June 27 (Bloomberg) -- President Barack Obama asked Congress to approve $500 million to arm and train “moderate” Syrian rebels fighting Bashar al-Assad’s regime, as the administration seeks to rein in Sunni extremists whose fight has spilled across the Syrian border into Iraq.
“Appropriately vetted elements of the moderate Syrian armed opposition,” would receive the aid through the U.S. Defense Department, National Security Council spokeswoman Caitlin Hayden said in a statement.
The money, for the fiscal year that begins Oct. 1, would be part of Obama’s $1.5 billion plan for a Regional Stabilization Initiative that also would aid neighboring countries Jordan, Lebanon, Turkey and Iraq.
It was made public yesterday as part of a broader $65.8 billion Overseas Contingency Operations request that the Obama administration submitted to lawmakers to fund wartime spending. It’s $19.5 billion less than the placeholder estimate the administration had offered before Obama decided last month how quickly to draw down U.S. combat forces in Afghanistan.
Republican Representative Howard “Buck” McKeon of California, who heads the House Armed Services Committee, said in a statement e-mailed before Obama’s request that “Congress is not a rubber stamp,” and the funding request would be examined closely.
Republican lawmakers have criticized Obama for not moving more quickly to arm the Syrian rebels fighting Assad. The administration has expressed concern that some aid would fall into the hands of extremists such as the Islamic State in Iraq and the Levant, or ISIL, the Sunni militant group that has seized a swath of Iraq.
Perhaps the most effective weapon the U.S. could provide the Syrian rebels is Stinger missiles that can shoot down aircraft, said Michael Pillsbury, a senior fellow at the Hudson Institute in Washington.
“It would have the same kind of dramatic impact it did on the Afghan rebels” who fought the Soviet Union in the 1980’s, said Pillsbury, who as a Pentagon official in President Ronald Reagan’s administration was responsible for military support of covert action.
Reagan’s decision to send hundreds of Stingers to the Afghan Mujahideen in 1986 was the turning point of a decade-long war that finally drove the Soviets out of Afghanistan, said Pillsbury, who was a leading advocate for providing the weapons. “Even the Soviets told us that later,” he said.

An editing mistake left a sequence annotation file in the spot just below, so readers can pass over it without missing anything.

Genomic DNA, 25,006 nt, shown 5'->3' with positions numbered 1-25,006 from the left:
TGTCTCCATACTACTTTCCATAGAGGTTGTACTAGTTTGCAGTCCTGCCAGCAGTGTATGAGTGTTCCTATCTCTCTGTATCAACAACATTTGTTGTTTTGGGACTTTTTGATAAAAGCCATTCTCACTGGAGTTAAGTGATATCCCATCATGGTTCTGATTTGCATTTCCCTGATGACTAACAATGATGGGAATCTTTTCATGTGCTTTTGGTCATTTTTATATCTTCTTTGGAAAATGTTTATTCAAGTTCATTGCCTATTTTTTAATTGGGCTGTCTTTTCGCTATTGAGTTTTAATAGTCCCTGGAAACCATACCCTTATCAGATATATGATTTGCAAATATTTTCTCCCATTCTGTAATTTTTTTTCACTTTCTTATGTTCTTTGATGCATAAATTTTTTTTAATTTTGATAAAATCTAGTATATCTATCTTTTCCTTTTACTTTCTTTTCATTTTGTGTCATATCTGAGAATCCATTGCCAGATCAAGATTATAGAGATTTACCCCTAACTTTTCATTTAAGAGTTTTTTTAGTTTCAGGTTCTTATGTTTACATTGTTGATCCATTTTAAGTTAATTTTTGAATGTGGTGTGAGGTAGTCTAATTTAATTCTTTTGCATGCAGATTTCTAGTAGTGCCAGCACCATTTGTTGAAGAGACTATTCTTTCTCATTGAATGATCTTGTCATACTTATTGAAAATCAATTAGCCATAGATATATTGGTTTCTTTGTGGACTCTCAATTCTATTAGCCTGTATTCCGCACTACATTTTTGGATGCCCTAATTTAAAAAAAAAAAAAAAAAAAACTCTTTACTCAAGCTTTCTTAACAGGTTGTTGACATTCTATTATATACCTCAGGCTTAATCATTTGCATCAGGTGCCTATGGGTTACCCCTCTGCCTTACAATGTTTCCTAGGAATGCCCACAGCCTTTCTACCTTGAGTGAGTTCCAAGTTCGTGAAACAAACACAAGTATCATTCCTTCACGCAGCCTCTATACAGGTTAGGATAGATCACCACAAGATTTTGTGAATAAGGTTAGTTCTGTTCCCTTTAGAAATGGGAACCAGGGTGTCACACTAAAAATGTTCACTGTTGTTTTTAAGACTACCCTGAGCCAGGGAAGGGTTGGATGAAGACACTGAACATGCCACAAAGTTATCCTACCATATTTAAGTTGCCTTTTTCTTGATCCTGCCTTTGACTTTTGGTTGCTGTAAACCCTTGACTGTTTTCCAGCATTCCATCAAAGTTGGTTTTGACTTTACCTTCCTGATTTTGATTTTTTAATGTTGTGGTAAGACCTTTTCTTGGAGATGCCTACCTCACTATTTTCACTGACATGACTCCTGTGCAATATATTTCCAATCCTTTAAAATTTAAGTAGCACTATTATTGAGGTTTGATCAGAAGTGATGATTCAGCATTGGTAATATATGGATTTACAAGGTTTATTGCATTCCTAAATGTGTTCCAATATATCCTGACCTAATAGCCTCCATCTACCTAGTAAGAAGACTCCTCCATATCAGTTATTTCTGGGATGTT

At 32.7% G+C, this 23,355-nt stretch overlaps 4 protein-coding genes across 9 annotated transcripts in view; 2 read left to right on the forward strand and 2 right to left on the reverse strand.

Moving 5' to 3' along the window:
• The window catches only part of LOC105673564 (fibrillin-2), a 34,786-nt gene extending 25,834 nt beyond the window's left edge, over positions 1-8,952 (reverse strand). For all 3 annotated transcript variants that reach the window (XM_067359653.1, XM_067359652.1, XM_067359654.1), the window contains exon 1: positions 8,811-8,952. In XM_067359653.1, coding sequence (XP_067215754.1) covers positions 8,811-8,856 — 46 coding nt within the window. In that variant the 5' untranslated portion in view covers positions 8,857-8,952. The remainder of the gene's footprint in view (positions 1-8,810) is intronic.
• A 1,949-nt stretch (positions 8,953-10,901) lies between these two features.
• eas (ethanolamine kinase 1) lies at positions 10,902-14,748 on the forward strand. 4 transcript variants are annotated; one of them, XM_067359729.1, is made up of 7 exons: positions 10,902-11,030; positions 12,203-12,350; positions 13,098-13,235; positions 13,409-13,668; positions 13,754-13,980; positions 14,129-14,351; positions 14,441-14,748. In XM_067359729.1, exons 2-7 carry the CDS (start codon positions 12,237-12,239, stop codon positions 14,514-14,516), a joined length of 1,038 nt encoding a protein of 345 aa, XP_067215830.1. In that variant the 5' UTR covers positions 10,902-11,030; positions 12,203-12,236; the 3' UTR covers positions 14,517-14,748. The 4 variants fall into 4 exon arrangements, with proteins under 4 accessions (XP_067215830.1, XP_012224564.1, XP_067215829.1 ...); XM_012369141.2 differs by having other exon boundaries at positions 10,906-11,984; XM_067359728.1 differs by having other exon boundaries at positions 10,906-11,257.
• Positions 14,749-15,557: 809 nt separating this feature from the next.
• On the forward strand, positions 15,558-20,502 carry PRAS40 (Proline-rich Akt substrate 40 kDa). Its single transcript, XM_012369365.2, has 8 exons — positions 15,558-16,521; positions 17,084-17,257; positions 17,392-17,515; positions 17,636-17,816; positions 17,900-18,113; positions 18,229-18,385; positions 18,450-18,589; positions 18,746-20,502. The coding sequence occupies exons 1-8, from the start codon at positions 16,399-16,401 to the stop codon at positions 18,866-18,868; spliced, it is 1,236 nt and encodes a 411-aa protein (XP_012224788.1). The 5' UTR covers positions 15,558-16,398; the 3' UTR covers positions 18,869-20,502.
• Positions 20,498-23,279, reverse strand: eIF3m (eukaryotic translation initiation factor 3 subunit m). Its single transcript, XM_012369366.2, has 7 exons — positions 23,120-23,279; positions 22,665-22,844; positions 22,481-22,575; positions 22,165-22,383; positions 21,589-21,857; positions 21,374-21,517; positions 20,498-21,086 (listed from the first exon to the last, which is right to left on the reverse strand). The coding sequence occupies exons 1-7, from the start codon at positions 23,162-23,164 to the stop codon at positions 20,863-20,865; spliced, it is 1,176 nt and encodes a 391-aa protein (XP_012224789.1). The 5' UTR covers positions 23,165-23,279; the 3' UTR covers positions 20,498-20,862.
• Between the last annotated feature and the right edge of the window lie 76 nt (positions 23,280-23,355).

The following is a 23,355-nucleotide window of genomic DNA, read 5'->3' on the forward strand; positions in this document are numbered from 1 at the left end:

The Stingers provided a psychological boost to the rebels, made a political impact in Moscow, and forced Soviet aircraft to fly at higher altitudes, preventing accurate bombing missions, Pillsbury said.
The proposal Obama sent Congress also includes funds for the noncombat transition in Afghanistan and the creation of two programs he has proposed in recent weeks -- a $5 billion Counterterrorism Partnership Fund and a $1 billion European Reassurance Initiative aimed at responding to Russia’s moves in Ukraine.
The regional stabilization fund, including the aid to the moderate opposition, “would help defend the Syrian people, stabilize areas under opposition control, facilitate the provision of essential services, counter terrorist threats, and promote conditions for a negotiated settlement,” Hayden said.
“While we continue to believe that there is no military solution to this crisis and that the United States should not put American troops into combat in Syria, this request marks another step toward helping the Syrian people defend themselves against regime attacks, push back against the growing number of extremists like ISIL who find safe haven in the chaos, and take their future into their own hands by enhancing security and stability at local levels,” Hayden said.
As the U.S. draws down to 9,800 service members in Afghanistan by early 2015, the new budget request also will provide funding for 336,306 members of the Afghan security forces, the Pentagon’s joint service office that counters roadside bombs and coalition support, Pentagon Comptroller Robert Hale said in an interview this week.
The new war request also would provide billions of dollars for the restoration of equipment in transit or still in Afghanistan.
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